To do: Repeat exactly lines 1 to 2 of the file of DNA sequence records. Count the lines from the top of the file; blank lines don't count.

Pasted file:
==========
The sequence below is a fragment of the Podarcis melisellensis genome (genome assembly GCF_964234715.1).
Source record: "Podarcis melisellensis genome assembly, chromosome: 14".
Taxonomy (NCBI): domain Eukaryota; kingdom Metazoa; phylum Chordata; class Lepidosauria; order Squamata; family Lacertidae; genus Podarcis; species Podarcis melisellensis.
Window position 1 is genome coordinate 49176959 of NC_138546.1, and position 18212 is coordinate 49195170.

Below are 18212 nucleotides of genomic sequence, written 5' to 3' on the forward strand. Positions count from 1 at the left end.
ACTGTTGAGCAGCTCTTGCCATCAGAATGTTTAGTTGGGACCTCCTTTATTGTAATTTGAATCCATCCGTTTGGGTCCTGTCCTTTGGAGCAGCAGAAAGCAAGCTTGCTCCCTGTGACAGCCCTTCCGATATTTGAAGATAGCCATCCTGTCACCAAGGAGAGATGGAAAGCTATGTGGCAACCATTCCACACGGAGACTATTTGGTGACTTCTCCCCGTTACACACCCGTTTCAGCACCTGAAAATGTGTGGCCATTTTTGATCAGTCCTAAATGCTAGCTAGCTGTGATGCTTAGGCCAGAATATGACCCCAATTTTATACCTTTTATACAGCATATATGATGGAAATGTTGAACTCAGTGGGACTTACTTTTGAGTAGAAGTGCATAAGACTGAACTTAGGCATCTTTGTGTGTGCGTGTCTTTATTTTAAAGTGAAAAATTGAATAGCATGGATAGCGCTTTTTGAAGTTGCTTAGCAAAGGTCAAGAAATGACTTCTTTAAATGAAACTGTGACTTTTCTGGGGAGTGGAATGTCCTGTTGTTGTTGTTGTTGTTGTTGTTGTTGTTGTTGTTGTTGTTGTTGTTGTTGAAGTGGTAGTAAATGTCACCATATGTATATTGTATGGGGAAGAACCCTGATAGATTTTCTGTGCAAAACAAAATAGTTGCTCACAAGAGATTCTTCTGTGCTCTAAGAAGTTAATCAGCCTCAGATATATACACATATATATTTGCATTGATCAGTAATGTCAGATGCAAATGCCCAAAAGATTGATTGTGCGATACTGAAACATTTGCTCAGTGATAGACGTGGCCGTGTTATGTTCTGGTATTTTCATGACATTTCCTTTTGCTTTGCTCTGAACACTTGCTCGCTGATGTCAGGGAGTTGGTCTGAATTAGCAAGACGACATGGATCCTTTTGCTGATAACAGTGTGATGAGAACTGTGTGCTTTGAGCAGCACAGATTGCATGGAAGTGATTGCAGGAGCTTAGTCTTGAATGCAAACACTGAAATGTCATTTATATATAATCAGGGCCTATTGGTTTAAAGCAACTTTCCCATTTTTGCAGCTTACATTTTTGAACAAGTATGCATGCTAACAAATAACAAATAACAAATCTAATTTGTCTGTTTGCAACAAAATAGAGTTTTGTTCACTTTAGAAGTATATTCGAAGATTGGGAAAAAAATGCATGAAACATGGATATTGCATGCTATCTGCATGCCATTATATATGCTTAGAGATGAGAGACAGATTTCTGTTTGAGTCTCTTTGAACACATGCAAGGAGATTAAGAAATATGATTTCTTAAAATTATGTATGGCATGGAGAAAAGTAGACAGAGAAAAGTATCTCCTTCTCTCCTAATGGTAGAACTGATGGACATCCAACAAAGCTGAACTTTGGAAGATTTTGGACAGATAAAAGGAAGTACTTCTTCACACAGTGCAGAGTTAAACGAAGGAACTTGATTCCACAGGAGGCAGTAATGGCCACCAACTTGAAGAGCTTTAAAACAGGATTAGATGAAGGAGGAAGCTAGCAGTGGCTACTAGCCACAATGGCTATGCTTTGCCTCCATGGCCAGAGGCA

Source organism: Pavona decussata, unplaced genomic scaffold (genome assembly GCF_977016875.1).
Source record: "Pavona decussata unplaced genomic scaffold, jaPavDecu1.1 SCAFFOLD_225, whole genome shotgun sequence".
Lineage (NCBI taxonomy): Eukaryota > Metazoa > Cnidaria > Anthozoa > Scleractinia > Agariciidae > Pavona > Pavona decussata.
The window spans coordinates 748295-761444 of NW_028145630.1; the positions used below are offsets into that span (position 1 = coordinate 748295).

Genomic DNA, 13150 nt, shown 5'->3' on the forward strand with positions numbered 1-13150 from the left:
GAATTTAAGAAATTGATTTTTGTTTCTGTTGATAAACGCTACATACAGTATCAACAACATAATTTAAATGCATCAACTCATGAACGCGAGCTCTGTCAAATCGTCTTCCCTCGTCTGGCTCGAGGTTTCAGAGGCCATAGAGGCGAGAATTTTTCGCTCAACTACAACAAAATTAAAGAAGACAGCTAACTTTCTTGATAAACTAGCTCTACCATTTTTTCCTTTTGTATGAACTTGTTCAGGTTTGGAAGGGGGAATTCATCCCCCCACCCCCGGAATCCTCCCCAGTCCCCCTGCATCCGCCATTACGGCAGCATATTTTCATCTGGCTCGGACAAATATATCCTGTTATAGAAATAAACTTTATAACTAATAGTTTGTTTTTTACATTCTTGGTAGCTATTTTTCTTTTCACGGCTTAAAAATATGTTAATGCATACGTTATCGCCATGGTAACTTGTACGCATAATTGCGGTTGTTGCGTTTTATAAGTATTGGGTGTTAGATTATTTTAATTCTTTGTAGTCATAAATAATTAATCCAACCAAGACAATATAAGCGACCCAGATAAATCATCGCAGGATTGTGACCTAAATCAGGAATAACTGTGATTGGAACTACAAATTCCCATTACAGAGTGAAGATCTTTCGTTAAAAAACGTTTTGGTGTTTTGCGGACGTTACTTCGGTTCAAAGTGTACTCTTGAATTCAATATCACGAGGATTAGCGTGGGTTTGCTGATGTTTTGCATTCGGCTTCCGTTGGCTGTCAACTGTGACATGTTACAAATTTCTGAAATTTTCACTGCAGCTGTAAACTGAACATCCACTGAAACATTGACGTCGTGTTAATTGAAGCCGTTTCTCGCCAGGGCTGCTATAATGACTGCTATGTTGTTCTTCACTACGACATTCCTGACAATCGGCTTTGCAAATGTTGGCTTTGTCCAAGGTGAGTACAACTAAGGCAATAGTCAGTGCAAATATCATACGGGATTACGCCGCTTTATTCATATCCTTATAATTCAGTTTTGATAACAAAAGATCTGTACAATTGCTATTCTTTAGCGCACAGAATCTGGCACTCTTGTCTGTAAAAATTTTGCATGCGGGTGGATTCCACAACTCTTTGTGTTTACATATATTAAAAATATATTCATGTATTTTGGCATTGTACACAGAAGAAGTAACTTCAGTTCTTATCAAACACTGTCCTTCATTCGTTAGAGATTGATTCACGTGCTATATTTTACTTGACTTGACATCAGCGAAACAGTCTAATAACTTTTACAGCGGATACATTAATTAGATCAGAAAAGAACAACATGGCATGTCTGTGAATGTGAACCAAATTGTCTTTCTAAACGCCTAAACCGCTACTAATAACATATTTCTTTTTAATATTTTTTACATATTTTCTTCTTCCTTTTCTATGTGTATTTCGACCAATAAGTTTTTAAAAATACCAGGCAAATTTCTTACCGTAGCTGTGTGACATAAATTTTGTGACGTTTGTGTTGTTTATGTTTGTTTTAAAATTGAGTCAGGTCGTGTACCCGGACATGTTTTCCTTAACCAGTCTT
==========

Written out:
The sequence below is a fragment of the Podarcis melisellensis genome (genome assembly GCF_964234715.1).
Source record: "Podarcis melisellensis genome assembly, chromosome: 14".